Bargaining Rights Came With Restrictions on Teacher Strikes
Why didn’t the introduction of collective bargaining rights for teachers lead to increases in teacher salaries or education spending? The answer is ironic: Laws that instituted collective bargaining included rules limiting the power of unionized teachers to go on strike.
Here is what happened. Before the 1960s, strikes by public employees were extremely rare, but between 1966 and 1968, they reached a peak of 250 strikes per year. Democrats and Republicans alike had a shared interest in ending this wave of strikes, because the interruption in public service provision made politicians look incompetent. But politicians faced a dilemma, because the existing legal penalties for striking – dismissal or jail time – could in practice not be implemented by officials who wanted to restore service provision. Public employees knew this, which is why they could go on strike without fear of being jailed or dismissed.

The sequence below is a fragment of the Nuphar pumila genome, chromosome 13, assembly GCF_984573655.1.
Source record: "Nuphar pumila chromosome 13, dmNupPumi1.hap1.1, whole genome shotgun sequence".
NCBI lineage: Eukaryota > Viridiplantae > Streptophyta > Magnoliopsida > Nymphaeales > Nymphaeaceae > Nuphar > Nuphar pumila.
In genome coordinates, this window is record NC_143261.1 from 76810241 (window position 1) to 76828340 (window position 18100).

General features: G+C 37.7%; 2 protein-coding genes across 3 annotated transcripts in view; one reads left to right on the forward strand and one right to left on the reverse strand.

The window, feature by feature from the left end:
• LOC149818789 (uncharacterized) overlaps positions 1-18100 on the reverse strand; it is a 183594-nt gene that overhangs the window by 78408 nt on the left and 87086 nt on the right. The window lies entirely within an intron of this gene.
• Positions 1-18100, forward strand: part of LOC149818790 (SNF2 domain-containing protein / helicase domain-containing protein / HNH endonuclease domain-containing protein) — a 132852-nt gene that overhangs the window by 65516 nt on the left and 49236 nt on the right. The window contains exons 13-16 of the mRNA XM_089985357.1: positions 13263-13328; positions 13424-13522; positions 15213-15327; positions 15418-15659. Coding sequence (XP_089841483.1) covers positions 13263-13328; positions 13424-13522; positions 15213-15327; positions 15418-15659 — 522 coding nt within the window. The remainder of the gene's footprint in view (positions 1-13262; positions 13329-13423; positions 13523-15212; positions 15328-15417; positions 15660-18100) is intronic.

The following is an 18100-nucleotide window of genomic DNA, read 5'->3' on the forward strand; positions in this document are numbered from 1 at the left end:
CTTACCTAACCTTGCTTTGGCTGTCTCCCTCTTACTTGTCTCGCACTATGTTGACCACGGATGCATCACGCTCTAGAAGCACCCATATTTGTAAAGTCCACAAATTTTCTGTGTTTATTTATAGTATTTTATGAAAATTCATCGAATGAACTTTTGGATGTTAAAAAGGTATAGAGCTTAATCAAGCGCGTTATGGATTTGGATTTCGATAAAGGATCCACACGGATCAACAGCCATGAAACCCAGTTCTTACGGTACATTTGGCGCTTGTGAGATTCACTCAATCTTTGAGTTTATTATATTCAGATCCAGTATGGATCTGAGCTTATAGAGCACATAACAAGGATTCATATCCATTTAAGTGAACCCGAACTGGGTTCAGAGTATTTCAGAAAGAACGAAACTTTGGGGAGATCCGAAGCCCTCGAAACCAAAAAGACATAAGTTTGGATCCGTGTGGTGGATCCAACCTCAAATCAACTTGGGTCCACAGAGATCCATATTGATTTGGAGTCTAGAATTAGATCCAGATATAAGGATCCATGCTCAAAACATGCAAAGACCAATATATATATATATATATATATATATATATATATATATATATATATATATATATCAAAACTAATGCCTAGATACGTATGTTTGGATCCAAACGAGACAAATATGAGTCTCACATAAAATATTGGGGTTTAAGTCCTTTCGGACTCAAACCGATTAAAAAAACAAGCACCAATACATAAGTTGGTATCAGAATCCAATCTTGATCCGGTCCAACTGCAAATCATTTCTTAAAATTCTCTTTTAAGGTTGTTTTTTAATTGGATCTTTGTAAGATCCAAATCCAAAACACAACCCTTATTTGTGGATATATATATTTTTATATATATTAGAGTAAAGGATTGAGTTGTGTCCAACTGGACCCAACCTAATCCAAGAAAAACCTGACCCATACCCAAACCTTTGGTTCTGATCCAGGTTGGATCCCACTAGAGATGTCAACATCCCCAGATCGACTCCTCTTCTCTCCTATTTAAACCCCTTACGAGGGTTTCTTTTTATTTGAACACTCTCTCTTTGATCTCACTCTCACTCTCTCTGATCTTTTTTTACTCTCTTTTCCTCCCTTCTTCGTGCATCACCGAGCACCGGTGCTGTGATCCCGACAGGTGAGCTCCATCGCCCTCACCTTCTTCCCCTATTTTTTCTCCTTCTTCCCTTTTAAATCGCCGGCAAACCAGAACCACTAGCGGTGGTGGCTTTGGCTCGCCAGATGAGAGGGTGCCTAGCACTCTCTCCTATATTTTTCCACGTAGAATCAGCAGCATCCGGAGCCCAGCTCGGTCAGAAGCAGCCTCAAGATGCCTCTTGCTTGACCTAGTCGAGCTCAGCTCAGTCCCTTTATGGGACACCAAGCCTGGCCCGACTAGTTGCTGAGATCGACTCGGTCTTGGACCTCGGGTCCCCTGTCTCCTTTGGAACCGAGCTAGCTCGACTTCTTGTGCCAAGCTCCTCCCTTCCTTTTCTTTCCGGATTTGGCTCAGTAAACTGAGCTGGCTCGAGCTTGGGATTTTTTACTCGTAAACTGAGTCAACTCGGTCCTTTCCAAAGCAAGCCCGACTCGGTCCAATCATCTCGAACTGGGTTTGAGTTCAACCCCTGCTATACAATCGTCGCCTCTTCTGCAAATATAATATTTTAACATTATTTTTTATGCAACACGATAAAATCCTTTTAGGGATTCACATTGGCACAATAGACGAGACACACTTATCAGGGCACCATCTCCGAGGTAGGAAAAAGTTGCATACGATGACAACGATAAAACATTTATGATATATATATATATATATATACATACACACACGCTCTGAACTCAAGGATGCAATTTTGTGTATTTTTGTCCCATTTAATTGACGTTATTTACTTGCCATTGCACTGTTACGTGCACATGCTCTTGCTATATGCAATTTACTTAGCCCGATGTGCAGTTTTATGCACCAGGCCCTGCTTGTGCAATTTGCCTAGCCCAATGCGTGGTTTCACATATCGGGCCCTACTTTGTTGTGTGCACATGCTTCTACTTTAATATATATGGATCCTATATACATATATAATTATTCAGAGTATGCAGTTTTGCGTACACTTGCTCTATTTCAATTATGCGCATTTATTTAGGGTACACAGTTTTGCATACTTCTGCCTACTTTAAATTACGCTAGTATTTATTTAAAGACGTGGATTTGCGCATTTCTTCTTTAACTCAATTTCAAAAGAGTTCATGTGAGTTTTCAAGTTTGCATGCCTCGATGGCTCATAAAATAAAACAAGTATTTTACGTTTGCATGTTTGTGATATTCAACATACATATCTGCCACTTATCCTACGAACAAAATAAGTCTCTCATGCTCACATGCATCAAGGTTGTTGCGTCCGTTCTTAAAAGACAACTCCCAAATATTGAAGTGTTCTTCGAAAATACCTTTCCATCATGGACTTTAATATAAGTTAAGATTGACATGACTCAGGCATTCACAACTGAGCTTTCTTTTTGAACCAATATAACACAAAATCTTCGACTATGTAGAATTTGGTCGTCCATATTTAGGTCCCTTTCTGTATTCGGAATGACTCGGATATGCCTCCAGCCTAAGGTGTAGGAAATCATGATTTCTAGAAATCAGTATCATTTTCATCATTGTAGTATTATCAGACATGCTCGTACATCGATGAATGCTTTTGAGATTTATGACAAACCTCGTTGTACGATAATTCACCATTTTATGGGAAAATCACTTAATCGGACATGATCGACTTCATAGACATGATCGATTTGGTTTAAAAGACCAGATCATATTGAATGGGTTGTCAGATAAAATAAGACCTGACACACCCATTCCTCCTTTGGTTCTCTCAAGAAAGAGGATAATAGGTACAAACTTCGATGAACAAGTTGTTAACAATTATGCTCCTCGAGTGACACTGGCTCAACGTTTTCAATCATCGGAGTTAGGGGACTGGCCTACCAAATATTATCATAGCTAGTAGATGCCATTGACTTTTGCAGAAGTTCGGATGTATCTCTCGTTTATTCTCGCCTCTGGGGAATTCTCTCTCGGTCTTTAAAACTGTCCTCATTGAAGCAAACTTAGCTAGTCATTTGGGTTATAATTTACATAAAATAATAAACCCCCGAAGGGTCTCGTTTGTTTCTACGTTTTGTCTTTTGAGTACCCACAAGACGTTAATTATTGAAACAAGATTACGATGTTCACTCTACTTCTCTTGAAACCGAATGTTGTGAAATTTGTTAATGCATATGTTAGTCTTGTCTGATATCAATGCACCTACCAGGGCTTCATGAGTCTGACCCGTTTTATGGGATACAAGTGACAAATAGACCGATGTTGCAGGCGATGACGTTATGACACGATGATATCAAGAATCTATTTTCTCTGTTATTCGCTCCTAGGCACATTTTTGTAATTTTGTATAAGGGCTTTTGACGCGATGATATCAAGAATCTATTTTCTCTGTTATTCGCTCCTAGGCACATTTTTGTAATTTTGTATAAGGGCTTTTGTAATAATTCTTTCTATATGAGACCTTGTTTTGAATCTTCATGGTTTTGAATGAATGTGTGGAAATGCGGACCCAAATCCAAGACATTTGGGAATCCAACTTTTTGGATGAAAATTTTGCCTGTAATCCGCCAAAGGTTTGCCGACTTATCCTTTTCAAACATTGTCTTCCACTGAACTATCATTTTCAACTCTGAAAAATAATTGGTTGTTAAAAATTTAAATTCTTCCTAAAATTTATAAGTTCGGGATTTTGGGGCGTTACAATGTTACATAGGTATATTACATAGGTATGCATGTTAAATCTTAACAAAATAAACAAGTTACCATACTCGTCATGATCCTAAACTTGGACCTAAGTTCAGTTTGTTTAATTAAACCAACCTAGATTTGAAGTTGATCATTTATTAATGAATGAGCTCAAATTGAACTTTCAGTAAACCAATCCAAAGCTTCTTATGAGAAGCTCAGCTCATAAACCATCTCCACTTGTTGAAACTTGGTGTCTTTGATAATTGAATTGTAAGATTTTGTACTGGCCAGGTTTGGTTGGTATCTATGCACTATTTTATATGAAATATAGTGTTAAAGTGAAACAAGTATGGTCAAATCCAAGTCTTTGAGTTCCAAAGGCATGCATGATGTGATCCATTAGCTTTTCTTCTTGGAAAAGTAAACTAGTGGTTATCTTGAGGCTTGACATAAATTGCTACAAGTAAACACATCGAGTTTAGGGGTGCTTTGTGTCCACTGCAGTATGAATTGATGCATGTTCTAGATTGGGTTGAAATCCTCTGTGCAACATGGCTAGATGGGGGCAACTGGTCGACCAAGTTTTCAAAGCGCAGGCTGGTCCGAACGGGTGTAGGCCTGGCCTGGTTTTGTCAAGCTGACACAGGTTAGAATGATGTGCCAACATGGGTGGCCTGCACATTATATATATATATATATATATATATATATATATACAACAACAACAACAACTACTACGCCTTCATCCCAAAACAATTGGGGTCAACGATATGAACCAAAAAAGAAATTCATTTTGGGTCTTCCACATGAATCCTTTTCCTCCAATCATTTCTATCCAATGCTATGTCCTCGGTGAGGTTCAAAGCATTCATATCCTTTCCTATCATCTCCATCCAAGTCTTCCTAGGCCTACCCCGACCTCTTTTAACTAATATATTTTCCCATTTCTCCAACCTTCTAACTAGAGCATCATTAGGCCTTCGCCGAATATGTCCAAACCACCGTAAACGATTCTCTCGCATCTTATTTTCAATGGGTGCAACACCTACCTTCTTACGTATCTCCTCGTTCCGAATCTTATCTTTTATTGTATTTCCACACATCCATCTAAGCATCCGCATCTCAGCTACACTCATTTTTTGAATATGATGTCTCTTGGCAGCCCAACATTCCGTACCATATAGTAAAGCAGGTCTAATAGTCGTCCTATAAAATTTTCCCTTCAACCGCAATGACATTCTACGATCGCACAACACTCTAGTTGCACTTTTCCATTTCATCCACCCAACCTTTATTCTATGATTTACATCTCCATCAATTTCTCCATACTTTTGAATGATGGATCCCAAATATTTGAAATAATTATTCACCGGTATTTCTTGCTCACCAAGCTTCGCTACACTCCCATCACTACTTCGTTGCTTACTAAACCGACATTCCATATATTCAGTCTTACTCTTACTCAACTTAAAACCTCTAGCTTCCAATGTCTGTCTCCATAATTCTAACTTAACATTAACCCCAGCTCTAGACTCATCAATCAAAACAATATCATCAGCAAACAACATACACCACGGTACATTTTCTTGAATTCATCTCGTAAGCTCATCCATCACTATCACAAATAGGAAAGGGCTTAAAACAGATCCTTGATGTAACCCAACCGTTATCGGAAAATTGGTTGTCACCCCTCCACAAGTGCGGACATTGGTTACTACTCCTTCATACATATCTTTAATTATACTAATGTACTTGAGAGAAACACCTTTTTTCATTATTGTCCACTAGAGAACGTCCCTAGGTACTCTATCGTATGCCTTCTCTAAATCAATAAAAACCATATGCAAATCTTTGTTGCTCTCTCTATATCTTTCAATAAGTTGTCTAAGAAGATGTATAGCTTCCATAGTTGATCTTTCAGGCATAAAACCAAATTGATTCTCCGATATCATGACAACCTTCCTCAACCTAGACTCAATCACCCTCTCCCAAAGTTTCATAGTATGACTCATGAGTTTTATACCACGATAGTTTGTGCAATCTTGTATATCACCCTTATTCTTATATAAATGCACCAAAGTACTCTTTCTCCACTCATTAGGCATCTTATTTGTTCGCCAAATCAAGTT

Consequently, when state legislatures acted to reduce strikes by passing new public-sector labor laws, the enactments were not as favorable to labor as people tend to think. The laws passed in the 1960s and 1970s gave teachers collective bargaining rights, but they also included new strike penalties that, unlike dismissal or jail time, could actually be implemented. Teacher unions gained important new clout – but were also put on notice that if their members went on strike they would be heavily fined or decertified. Strikes could also trigger the suspension of collective bargaining agreements – or reduce the salaries of striking teachers by two days of pay for every day on strike.
From these public-sector labor laws, teachers and their unions basically got the right to engage in collective bargaining, but without retaining the capacity to back up their bargaining efforts with effective strike threats. The result was the pattern seen in my data. Overall, collective bargaining for teachers did not regularly lead the states that instituted such rights to compensate teachers any more generously than they had before.
How These Findings Matter